Figure 3

Here is the annual seasonal pattern of weather for these regions and most of California. Cool, wet winters create specific vegetations with different names in different parts of the world. It is Chaparral (Figure 4) in California and Maquis (Figure 5) around the Mediterranean. They are both shrub vegetation that survive the hot, dry summers but require fire as part of the regenerative process.


Figure 4 Chaparral in California


Figure 5 Maquis in Corsica

After the hot dry summer, the vegetation is parched and vulnerable to fires. These are triggered by several causes including lightning strikes as thunderstorms start to form and human causes that contrary to reports have declined since Europeans arrived. Figure 6 shows a graph of carbon sediments in the Pacific Ocean. Although this is for Central America, the settlement patterns are similar to those in California.


Figure 6

After many areas are burned off, which, with reduced vegetation cover due to shrinking and wilting, exposes soil to rainfall and downslope erosion. As the Sub-polar low migrates toward the equator, it brings rain to the region and so by late in the year the reports of mudslides are added to the collective woes of the promise land.

In this age of environmental extremism with its powerful underlying anti-humanity theme expressed by comments like those of Ingrid Newkirk, President of PETA

“Mankind is a cancer; we’re the biggest blight on the face of the earth.” “If you haven’t given voluntary human extinction much thought before, the idea of a world with no people in it may seem strange. But, if you give it a chance, I think you might agree that the extinction of Homo Sapiens would mean survival for millions if not billions, of Earth-dwelling species. Phasing out the human race will solve every problem on earth, social and environmental.”

This may sound extreme, but various slightly more moderate eversion sexist everywhere. Many people react angrily to cruelty to animals while ignoring what happens to children.

Every change that is normal or natural is caused by humans, and this includes forest fires. The environmentalists such as Governor Brown ignore the moral dilemmas in their positions. For example, the number of forest fires and their extent has reduced dramatically in modern times. This is because while people do set fires, they also report and extinguish them more quickly. In the past humans set fires deliberately for hunting and they had no way of controlling them. They and lightning triggered fires frequently and always burned out of control as soil coring indicates. Then there were the vast grass fires, again natural from lightning, but also set by humans for driving animals for hunting. The Hudson’s Bay Journal has an entry at the end of the 18th century that simply says, “The Indians report the whole of the Prairies are on fire.” Paul Kane recorded such an event in his famous 1845-46, nighttime scene painting “Prairie on fire” (Figure 7).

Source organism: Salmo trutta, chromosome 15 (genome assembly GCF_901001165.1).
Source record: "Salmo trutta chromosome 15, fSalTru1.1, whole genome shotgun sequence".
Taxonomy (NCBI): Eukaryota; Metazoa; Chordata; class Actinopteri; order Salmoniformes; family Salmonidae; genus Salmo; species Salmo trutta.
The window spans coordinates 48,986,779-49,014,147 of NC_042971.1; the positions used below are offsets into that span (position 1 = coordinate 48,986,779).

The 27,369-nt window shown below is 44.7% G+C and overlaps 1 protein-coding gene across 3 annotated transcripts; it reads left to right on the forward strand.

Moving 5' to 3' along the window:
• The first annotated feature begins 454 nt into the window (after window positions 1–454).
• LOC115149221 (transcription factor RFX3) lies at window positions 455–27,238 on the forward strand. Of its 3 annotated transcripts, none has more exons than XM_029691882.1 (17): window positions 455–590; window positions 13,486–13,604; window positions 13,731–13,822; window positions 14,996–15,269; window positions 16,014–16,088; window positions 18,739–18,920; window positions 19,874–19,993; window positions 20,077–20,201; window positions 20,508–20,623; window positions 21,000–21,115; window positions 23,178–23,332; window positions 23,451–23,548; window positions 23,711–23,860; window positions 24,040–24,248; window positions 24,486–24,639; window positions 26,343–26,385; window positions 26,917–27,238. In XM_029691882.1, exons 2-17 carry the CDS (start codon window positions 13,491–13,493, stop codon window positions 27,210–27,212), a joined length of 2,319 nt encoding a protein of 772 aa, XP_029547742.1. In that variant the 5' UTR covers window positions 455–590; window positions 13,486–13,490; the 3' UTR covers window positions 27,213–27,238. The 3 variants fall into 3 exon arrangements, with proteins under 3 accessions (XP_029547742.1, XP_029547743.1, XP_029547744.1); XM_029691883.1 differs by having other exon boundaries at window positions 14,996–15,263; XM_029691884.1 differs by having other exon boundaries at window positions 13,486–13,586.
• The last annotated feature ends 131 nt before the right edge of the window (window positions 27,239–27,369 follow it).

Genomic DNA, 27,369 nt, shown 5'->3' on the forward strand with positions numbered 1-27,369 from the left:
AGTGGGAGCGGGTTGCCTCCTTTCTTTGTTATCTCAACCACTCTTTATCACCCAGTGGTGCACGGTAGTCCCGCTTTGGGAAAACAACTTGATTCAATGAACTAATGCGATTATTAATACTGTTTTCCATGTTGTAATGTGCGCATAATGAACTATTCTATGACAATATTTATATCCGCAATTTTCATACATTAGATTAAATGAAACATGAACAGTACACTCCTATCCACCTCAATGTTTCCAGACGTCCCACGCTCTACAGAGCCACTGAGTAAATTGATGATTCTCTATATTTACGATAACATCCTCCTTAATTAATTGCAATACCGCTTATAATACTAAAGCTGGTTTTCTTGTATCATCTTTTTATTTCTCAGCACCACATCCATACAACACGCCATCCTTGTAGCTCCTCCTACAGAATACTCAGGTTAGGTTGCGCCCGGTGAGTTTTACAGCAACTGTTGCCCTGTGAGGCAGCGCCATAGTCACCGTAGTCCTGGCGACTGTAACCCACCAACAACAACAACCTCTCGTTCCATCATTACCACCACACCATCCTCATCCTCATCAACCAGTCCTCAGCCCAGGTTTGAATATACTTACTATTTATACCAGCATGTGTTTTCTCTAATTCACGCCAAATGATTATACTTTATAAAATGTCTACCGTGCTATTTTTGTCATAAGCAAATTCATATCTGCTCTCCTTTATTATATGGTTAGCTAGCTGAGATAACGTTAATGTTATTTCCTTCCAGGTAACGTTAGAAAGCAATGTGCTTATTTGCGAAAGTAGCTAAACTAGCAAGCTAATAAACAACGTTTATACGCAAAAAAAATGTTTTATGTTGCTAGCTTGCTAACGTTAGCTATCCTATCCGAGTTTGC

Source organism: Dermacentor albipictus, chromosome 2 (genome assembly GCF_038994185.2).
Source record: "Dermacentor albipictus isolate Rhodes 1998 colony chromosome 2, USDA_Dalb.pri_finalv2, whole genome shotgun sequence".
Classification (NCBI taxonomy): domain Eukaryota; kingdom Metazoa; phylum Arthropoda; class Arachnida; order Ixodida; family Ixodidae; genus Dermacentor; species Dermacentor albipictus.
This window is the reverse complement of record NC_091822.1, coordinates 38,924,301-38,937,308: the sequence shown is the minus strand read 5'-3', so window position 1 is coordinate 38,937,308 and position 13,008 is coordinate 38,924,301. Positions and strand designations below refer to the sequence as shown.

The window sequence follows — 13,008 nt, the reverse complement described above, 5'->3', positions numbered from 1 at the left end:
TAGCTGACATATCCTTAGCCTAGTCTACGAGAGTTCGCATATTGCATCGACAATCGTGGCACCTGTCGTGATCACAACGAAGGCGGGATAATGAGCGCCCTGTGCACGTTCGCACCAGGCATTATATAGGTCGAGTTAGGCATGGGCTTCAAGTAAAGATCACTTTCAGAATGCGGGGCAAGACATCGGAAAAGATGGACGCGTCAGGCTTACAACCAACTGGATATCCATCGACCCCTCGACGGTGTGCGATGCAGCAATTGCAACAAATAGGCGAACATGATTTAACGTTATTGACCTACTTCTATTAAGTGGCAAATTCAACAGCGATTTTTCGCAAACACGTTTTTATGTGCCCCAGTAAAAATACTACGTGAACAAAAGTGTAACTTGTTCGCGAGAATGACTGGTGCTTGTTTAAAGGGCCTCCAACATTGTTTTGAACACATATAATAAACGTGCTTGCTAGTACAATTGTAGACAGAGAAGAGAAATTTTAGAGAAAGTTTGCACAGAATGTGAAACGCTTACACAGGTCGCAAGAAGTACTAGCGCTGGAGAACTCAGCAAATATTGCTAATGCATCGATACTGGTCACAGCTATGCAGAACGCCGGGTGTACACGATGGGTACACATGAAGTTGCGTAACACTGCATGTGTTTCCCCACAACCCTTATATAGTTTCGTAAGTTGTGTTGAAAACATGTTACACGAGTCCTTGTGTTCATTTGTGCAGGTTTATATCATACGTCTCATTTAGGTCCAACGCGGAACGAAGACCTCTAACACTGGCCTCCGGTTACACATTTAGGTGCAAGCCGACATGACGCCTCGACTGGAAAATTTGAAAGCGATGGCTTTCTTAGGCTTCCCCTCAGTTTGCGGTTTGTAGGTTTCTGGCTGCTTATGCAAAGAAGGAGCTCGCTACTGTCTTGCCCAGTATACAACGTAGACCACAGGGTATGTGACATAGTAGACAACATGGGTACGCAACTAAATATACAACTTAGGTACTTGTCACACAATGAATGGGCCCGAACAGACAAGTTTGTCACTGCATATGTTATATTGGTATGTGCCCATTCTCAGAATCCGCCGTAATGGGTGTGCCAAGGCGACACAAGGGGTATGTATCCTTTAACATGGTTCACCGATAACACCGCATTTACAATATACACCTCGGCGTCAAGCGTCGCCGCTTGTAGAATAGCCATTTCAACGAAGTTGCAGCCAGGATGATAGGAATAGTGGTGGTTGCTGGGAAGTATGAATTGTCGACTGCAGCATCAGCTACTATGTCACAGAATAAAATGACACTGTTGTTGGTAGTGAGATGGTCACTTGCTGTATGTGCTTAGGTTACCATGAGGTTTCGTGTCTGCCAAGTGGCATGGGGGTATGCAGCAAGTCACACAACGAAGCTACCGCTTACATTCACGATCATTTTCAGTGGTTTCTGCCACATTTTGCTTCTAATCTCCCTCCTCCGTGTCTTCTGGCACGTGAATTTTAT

Figure 7. (Editor; I left the copyright in place.)

The town of Carberry in west central Manitoba, was the first community in the Province to install a municipal water supply. It did so primarily to prevent their homes being burned down every time there was another grass fire.

Perhaps the final arrogance of people like Brown is that they consider California an ‘ideal’ climate for people. I know Inuit coming from Arctic Canada to Churchill on the shores of Hudson Bay for medical services hated the heat and couldn’t wait to get back to the high Arctic.

It is a risky world and no matter where you live there is some form of natural hazard. Your choice is move or understand and prepare for the hazards of the region. Clearly, Brown doesn’t understand the nature of California and since he is on State welfare he will not move. But that is fine because I don’t understand the nature of Brown, other than his manifest ignorance. The good news for him and the bad news for the truth is that the pattern of fires in Greece, another Mediterranean climate are also being misunderstood, mischaracterized, and mishandled by more bad leaders.

via Watts Up With That?


August 4, 2018 at 04:45PM